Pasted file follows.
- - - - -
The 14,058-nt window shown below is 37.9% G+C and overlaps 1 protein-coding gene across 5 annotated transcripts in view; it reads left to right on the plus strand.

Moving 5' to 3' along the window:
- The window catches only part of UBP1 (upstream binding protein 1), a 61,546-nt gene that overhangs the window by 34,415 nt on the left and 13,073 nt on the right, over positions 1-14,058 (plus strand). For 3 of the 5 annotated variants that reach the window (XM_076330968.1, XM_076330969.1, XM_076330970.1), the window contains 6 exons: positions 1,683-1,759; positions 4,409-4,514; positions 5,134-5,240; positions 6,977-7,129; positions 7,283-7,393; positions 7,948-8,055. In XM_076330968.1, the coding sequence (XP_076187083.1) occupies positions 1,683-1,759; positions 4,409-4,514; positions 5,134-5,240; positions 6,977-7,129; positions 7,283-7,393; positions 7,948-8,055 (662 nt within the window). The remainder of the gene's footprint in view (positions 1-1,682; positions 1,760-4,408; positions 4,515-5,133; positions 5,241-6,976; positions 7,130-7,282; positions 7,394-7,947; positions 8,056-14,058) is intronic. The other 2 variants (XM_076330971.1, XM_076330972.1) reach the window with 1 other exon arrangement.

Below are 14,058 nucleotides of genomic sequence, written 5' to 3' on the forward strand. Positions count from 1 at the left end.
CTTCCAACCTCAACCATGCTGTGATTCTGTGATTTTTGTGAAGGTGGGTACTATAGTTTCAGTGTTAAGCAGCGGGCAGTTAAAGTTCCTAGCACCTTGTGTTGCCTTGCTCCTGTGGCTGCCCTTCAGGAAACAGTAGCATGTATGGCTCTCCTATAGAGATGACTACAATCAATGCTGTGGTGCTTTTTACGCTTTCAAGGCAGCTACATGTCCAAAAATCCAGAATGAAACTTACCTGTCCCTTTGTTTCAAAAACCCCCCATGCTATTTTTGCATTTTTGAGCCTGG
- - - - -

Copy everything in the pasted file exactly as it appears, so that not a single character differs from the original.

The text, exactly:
The 14,058-nt window shown below is 37.9% G+C and overlaps 1 protein-coding gene across 5 annotated transcripts in view; it reads left to right on the plus strand.

Moving 5' to 3' along the window:
- The window catches only part of UBP1 (upstream binding protein 1), a 61,546-nt gene that overhangs the window by 34,415 nt on the left and 13,073 nt on the right, over positions 1-14,058 (plus strand). For 3 of the 5 annotated variants that reach the window (XM_076330968.1, XM_076330969.1, XM_076330970.1), the window contains 6 exons: positions 1,683-1,759; positions 4,409-4,514; positions 5,134-5,240; positions 6,977-7,129; positions 7,283-7,393; positions 7,948-8,055. In XM_076330968.1, the coding sequence (XP_076187083.1) occupies positions 1,683-1,759; positions 4,409-4,514; positions 5,134-5,240; positions 6,977-7,129; positions 7,283-7,393; positions 7,948-8,055 (662 nt within the window). The remainder of the gene's footprint in view (positions 1-1,682; positions 1,760-4,408; positions 4,515-5,133; positions 5,241-6,976; positions 7,130-7,282; positions 7,394-7,947; positions 8,056-14,058) is intronic. The other 2 variants (XM_076330971.1, XM_076330972.1) reach the window with 1 other exon arrangement.

Below are 14,058 nucleotides of genomic sequence, written 5' to 3' on the forward strand. Positions count from 1 at the left end.
CTTCCAACCTCAACCATGCTGTGATTCTGTGATTTTTGTGAAGGTGGGTACTATAGTTTCAGTGTTAAGCAGCGGGCAGTTAAAGTTCCTAGCACCTTGTGTTGCCTTGCTCCTGTGGCTGCCCTTCAGGAAACAGTAGCATGTATGGCTCTCCTATAGAGATGACTACAATCAATGCTGTGGTGCTTTTTACGCTTTCAAGGCAGCTACATGTCCAAAAATCCAGAATGAAACTTACCTGTCCCTTTGTTTCAAAAACCCCCCATGCTATTTTTGCATTTTTGAGCCTGG